By Kingsley Adegboye
Affordable housing in Nigeria will continue to remain a myth until all professionals and institutions involved in housing delivery come together and approach the issue of housing as a system that cannot work without all its components working together simultaneously.
This view was canvassed by built environment expressed who brainstormed on “Affordable Housing Delivery in Nigeria: Myth or Reality?” at the 5th Annual Distinguished Lecture organised by the Lagos State chapter of Nigerian Institute of Quantity Surveyors, NIQS last week.
The housing experts posited that the government must make land available, the mortgage institutions must be ready and willing to grant mortgage loans while there must be effective secondary market. They further recommended that building approvals must be processed without difficulties and delays, building materials manufacturers must produce standard materials while the professionals must not compromise in their duties.
In her keynote address, Minister of Lands, Housing and Urban Development, Ms. Amal Pepple stressed the need for a paradigm shift in the country’s policies on affordable housing delivery in the urban centres from home ownership to social rental housing.
The Minister who was represented by Mr. Temitope Onaikan, Federal Controller, Housing, Lagos state explained that such schemes should not be driven by profit motives of profit private sector organisations but should cater for the very mobile workforce that are resident in urban centres on a transit basis. According to her, this will make affordable housing available in urban centres on a sustainable and continuous basis.
Pepple said:“Our goal is to make affordable housing delivery in Nigeria a reality and thereby raise home ownership to about 50 per cent, improve Nigeria’s human development index ranking, expand the construction sector and the mortgage market, significantly reduce poverty in households, increase the productivity/quality of lives of the citizenry and make the housing sector contribute over 20 per cent to Nigeria’s GDP as envisioned in vision 20:2020”.
The president of the Nigerian Institute of Quantity Surveyors, NIQS, Mr. Agele Alufohai opined that the government interventions in housing should be more about creating incentives that stimulate and enable private investment and transactions rather than provide under-priced inputs such as land or finance.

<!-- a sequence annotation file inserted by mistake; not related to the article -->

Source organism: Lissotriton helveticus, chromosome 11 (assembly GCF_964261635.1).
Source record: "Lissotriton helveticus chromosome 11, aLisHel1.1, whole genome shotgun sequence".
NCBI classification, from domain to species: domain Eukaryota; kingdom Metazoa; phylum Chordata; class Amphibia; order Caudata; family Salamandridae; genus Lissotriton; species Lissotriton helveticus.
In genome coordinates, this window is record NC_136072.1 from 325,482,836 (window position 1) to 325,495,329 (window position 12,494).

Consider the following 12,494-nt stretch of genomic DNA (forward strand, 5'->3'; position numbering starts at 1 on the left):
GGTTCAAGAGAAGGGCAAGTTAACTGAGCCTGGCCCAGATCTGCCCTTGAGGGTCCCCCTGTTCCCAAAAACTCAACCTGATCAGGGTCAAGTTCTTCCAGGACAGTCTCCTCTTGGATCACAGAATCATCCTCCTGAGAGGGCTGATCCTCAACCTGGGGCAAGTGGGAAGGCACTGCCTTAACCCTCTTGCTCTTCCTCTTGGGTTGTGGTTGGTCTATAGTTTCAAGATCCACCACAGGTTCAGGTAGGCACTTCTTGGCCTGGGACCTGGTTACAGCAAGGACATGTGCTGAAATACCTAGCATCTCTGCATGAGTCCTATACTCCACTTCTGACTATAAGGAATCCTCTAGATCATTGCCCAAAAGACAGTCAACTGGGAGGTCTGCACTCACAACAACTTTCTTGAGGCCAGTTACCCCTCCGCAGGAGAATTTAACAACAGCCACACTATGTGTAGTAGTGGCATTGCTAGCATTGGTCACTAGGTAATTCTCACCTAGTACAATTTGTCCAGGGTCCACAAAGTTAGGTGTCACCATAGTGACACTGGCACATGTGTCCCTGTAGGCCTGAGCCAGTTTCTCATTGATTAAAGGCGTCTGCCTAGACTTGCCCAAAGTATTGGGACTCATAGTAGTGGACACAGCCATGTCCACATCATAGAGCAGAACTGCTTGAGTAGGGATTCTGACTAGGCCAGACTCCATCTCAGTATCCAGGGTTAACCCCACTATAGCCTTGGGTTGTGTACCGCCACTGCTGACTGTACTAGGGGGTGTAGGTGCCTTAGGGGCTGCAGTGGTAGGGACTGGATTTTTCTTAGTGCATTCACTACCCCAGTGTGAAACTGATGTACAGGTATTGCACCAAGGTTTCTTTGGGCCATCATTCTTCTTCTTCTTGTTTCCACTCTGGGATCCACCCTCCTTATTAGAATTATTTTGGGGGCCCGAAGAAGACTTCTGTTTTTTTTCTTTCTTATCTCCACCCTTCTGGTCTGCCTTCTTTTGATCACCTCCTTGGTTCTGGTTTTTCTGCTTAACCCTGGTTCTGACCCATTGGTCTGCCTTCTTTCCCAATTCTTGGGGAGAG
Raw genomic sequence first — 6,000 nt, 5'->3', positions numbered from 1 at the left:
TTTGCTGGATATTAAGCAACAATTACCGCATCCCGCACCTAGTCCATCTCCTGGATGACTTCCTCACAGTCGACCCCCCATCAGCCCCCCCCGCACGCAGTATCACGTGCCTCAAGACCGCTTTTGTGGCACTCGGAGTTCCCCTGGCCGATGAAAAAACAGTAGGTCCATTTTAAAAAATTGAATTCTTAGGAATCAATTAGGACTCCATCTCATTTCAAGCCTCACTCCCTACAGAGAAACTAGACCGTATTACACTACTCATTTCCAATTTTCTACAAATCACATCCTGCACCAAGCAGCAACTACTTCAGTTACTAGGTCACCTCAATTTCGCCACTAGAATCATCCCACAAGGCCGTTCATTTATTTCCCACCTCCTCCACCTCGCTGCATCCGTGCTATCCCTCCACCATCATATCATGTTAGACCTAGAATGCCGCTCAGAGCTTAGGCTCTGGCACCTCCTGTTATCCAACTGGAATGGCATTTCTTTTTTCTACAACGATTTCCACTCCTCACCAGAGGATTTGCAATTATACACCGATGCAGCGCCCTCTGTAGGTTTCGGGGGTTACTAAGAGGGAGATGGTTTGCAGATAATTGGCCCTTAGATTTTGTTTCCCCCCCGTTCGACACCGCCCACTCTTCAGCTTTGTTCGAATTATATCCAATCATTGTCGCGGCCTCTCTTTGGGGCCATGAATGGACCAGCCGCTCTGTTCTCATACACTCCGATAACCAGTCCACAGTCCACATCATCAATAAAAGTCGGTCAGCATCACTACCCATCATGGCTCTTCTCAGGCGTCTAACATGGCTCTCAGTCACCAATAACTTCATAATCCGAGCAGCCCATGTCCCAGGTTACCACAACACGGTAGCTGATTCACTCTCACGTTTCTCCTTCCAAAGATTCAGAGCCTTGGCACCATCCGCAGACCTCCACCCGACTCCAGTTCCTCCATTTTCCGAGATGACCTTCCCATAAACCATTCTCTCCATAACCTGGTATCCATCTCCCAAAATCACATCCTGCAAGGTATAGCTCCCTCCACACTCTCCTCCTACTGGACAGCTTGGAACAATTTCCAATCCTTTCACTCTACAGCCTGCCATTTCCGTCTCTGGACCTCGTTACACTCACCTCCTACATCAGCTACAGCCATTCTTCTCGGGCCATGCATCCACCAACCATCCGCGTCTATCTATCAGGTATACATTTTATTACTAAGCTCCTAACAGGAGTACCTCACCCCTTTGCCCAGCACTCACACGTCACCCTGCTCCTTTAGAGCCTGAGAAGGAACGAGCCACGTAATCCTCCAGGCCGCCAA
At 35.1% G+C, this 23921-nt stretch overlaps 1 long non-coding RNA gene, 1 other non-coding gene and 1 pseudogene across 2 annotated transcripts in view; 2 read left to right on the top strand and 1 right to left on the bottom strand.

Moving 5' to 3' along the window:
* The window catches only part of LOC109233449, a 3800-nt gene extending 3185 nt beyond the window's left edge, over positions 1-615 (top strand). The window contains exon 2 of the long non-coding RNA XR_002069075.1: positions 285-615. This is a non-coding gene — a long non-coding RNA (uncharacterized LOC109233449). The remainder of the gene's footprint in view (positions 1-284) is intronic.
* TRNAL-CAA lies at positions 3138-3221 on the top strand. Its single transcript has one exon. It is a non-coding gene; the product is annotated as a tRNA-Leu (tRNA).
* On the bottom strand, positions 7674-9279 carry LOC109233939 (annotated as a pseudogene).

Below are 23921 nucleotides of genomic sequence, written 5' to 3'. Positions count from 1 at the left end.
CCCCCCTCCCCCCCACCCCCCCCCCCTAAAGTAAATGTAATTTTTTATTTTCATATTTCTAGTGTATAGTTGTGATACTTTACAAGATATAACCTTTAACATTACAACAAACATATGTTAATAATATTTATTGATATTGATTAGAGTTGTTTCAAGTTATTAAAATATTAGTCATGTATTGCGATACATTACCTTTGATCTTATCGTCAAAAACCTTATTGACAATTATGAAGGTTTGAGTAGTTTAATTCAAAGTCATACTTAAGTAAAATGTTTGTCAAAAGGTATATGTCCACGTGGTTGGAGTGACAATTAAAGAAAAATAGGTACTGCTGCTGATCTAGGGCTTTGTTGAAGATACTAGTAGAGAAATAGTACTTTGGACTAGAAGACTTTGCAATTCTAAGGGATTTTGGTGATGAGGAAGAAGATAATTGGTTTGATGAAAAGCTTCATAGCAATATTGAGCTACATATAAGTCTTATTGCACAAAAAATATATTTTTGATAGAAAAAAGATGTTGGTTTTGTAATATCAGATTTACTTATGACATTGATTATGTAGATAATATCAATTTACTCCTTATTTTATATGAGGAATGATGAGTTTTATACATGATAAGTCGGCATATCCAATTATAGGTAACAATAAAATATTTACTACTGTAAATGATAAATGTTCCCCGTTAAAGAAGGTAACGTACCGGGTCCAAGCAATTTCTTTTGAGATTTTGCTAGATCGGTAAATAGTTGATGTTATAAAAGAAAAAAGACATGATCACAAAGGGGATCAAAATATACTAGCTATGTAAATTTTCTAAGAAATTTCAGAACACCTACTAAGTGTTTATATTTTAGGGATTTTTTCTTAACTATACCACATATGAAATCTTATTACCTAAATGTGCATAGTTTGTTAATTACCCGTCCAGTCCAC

“There should be a distinction between interventions which seek to create market vehicles that enable Nigerians with decent incomes to buy houses, mainly through long term, lower interest mortgages and those that seek to provide accommodation for the poor whose incomes are not too low to be able to afford mortgages”, Alufohai reasoned.
A past president of NIQS, Mr. Olusegun Ajanlekoko submitted that housing delivery in Nigeria will continue to remain a myth as far as efforts towards affordable housing are not on the right part. He pointed out that the government has the social responsibility to provide affordable housing.
Ajanlekoko who is the immediate past president of the Association of Professional Bodies of Nigeria, APBN, said that to build affordable housing, there is need to look at the land design, while entire issue requires a holistic approach starting from the government.
In his own submission, the Marketing Director of Nigerite Limited, Toyin Gbede, an Architect, noted that affordability is a relative term. He enjoined professionals in the housing industry to come together to define affordability. According to him, “we need to look at the value chain to solve the areas we have bottleneck. That is only when housing problem can be in the country”, Gbede said.
Prof. Timothy Nubi of the Department of Estate Management, University of Lagos pointed out that housing is a system, adding that all components must work together to achieve it. He said there is real estate development value chain involving all stakeholders, and until everybody goes through the chain, housing cannot archived in Nigeria.